November 7, 2022 Russia-Ukraine news

By Kathleen Magramo and Joshua Berlinger, CNN

Updated 2:41 a.m. ET, November 8, 2022
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5:55 p.m. ET, November 7, 2022

Ukrainian agency names US citizen killed in the war

From CNN's Julia Kesaieva

Ukraine's International Legion has named the US citizen killed during combat in eastern Ukraine.

In a statement sent to CNN, the Legion said: "Our brother in arms, Timothy Griffin, has taken part in the counteroffensive on the eastern front with his unit and was killed in action. While conducting operations, the unit came under attack."

Griffin is believed to be the sixth American who has died in Ukraine since the Russian invasion in February. 

5:35 p.m. ET, November 7, 2022

In war-ravaged Irpin, the long process of rebuilding has begun

From CNN’s Christiane Amanpour, Maddie Araujo and Christian Streib 

Construction is seen on a bridge that was destroyed to block the Russian advance toward the city of Irpin on October 28.
Construction is seen on a bridge that was destroyed to block the Russian advance toward the city of Irpin on October 28. (Paula Bronstein/Getty Images)

The signs of devastation are all around when you arrive in Irpin, near Kyiv.

The city saw some of the heaviest fighting when Russia tried to close in on the Ukrainian capital at the beginning of the war.  

But it soon becomes clear that residents are busy putting the pieces back together. A CNN team bumped into resident Olexander, who showed pictures of what his apartment building looked like eight months ago, with nearly every single window blown out.  “Everything is operating now,” he said, including heating.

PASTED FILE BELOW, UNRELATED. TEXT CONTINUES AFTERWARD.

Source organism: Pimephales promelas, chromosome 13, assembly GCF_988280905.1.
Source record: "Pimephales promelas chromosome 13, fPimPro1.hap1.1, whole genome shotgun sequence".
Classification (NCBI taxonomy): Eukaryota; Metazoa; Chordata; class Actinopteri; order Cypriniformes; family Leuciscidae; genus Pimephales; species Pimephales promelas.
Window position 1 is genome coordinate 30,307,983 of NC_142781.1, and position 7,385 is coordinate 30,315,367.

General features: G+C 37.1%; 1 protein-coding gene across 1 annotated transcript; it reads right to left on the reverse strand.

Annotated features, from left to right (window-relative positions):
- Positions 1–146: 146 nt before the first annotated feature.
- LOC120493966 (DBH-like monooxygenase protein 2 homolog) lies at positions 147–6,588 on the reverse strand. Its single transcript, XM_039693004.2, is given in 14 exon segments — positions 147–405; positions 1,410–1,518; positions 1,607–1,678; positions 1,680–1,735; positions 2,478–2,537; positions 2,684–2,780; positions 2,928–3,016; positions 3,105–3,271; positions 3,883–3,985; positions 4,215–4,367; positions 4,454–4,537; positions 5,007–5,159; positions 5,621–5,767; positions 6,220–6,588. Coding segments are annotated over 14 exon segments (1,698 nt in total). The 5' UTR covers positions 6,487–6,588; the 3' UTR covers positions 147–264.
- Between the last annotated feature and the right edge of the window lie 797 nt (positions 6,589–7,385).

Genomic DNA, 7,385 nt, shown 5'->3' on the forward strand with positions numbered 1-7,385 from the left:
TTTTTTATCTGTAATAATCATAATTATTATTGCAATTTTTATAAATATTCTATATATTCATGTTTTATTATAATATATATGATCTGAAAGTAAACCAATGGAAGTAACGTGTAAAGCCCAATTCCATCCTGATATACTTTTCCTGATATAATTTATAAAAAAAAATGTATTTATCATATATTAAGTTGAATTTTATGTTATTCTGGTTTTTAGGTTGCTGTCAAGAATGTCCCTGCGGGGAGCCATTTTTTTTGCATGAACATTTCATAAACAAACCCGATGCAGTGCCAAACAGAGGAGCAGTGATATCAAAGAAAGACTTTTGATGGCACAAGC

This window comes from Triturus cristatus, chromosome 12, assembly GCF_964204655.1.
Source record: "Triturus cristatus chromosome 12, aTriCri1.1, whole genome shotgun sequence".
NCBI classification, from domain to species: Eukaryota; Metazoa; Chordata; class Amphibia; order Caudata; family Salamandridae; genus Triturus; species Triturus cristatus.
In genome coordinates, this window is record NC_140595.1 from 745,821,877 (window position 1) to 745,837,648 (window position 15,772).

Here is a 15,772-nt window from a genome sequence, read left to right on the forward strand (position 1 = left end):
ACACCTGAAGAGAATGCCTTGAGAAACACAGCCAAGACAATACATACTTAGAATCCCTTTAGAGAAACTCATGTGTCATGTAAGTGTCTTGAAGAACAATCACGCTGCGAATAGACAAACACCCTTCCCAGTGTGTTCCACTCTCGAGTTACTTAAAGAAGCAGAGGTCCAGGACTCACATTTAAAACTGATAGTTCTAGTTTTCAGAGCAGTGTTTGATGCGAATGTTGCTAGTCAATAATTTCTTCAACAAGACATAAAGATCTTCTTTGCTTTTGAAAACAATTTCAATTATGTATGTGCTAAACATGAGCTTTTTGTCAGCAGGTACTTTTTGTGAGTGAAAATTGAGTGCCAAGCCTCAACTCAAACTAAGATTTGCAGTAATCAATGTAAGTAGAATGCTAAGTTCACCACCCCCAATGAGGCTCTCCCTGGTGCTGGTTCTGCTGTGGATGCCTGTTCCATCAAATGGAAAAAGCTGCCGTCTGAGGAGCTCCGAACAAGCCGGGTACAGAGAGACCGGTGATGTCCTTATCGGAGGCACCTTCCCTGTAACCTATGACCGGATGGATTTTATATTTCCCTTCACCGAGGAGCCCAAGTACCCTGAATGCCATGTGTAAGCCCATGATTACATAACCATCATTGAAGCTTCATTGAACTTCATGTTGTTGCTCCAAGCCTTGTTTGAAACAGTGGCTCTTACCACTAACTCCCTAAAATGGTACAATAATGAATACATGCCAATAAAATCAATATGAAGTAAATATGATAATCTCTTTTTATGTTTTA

In this suburb, it’s a race against winter as temperatures start to drop and rolling blackouts continue. 

Resident Tetyana said she spent 10 days hiding in her basement during the occupation. Somehow, her phone connection was working when her friend called to say Russian tanks were just minutes away from her building. It was time to evacuate.  

“It was a miracle that Mykhailyna managed to reach us,” she said, referring to the call. “I took my parents. We had a car. And that was the only chance to leave.”

Tetyana’s apartment was badly damaged, but she, too, is proud that it has since been repaired, allowing her to move back in. 

At the UNICEF site, a different kind of rebuilding is taking place. Aid workers are focused on helping kids and parents navigate unspeakable trauma.

Psychologist Ksenia Lebedev said the lingering trauma manifests in all kinds of ways, from speech impairment to self-harm.  

Healing comes through play, arts and crafts and therapy.

Kateryna Chyzh, the volunteer animator, said she notices children gradually come out of their shells and connecting again.

And even the aid workers themselves find it healing. “It usually inspires me, too,” Kateryna said, “I experienced the occupation in Bucha, so now in this environment, I am more relaxed and I like it very much.”

5:32 p.m. ET, November 7, 2022

Ukrainian power company says Kyiv and Kharkiv regions are the most vulnerable to power outages

From CNN's Tim Lister

A woman stands outside a cafe on a dark street in Kyiv on Monday.
A woman stands outside a cafe on a dark street in Kyiv on Monday. (Ed Ram/Getty Images)

Ukraine's state energy company Ukrenergo says that power supplies are most vulnerable in the Kyiv and Kharkiv regions after a campaign of Russian missile attacks against power infrastructure.

Ukrenergo's CEO, Volodymyr Kudrytskyi, said on Ukrainian television Monday that the situation was tough after five massive missile strikes and a number of smaller attacks.

"Repair teams are working 24/7 in order to fix the damage caused in the past weeks. The most difficult situation is in the Kyiv region and Kharkiv region," Kudrytskyi said. "So this is where the scheduled outages, hourly outages as we call them, are in place and additional emergency outages take place on top of them from time to time in order to balance the energy system in these regions."